OPINION7 April 2016

Image processing goes mainstream

Innovations Opinion Trends UK

Computer vision algorithms have vastly improved facial and emotional recognition, but market researchers need to create the applications that turn this tech into valuable insight. By Frank Hedler

Facial recognition_crop

The saying ‘a picture paints a thousand words’ is believed to stem from an article by Fred R. Barnard in the advertising trade journal Printers’ Ink. The article, published in 1921, promoted the use of images in advertising on the side of trams. And ever since, images have been an integral part of advertising, using their power to great effect.

But in the same way as Web 2.0 has transformed the old, one-way communication of advertisers to consumers into a dialogue between brands and customers, the use of images in communications is no longer exclusive to advertisers and marketers. On the contrary, images have become a natural element of everyday conversations, since smartphones allow us to create and share images in a blink.

It might feel like the overwhelming majority of the imagery people share on Facebook and Instagram depicts either babies, pets or food – or any permutation of these three – but this view is probably biased by your life stage. In reality, people share almost every possible day-to-day experience, from holiday and shopping trips, to boiler breakdowns and crowded trains.

And they use images either to complement their posts, or to share just an image and maybe a couple of hashtags to let the picture mainly speak for itself. So to mine and analyse this part of social data, we need not only the ability to analyse text in huge quantities, but also ways to computationally analyse, categorise and score large volumes of images.

But fear not, the tools to do exactly this exist. The rise of cloud computing and machine learning has recently seen vast leaps in image processing. Computer vision algorithms have reached unprecedented levels of accuracy in face recognition, image tagging and even emotion recognition. There are multiple open source projects out there which provide access to cutting-edge academic research developments for every developer.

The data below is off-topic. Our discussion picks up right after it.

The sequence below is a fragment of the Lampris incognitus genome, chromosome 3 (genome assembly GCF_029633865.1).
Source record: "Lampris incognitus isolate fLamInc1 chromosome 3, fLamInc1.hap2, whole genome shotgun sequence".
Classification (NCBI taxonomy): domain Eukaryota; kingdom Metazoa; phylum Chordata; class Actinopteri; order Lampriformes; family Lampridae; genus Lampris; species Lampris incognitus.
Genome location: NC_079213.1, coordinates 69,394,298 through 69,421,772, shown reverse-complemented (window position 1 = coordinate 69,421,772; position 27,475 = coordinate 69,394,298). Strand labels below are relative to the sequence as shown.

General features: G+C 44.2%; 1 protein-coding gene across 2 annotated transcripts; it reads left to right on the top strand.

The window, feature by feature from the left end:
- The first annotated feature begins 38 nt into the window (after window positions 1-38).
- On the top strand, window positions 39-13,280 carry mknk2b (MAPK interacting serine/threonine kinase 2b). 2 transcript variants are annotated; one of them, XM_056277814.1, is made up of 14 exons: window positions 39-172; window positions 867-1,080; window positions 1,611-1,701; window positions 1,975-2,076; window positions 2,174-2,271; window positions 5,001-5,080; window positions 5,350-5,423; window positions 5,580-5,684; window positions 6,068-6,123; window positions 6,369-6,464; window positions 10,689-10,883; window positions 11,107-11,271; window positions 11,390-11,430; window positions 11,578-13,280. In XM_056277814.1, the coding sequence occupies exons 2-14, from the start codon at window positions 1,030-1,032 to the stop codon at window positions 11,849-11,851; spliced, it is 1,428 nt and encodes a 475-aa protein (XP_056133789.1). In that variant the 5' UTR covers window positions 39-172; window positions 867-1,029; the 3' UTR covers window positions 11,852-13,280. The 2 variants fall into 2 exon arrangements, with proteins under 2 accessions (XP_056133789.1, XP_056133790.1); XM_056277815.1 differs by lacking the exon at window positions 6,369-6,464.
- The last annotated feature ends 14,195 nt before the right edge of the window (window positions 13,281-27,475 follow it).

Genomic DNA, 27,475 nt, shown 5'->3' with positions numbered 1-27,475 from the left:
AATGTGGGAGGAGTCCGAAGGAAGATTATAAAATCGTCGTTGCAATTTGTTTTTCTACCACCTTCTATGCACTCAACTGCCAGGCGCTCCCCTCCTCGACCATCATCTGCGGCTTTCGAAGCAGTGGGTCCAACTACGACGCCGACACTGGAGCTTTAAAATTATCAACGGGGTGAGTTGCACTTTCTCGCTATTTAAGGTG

Check out this curated list of current open source projects on github for example. And there is an increasing number of cloud-based solutions that provide access to image processing APIs (Application Programming Interfaces) for relatively little money, such as Clarifai.com, Alchemyapi.com, or IBM Watson’s image analytics suite.

So the question is not how to do image processing, because APIs and open source projects enable anyone with some basic knowledge of Python or Javascript to create databases of millions of images including tags and maybe even emotion scores. The question is: what will be the next killer application of image recognition to create valuable insights for our clients?

To date, face and emotion recognition within market research is used mainly in the area of concept and ad testing. Researchers wish to infer the effectiveness of an ad from respondents’ supposed emotional reactions measured via micro-expressions. Even if you believe that consumers – numbed by the daily advertising bombardment – will grimace in joy or disgust into their webcams while watching a 20 second ad, you have to admit, it is not innovative to use new technology to do the same thing as before, just because it is hip to claim ‘we measure real emotions’. 

So it is up to us researchers to create smart use cases and applications for image processing, in order to extract valuable, insightful information from this essential element of human communication. Because if we don’t, technology companies will be more than happy to bite off yet another piece of the research budget cake.

Frank Hedler is director advanced analytics at Simpson Carpenter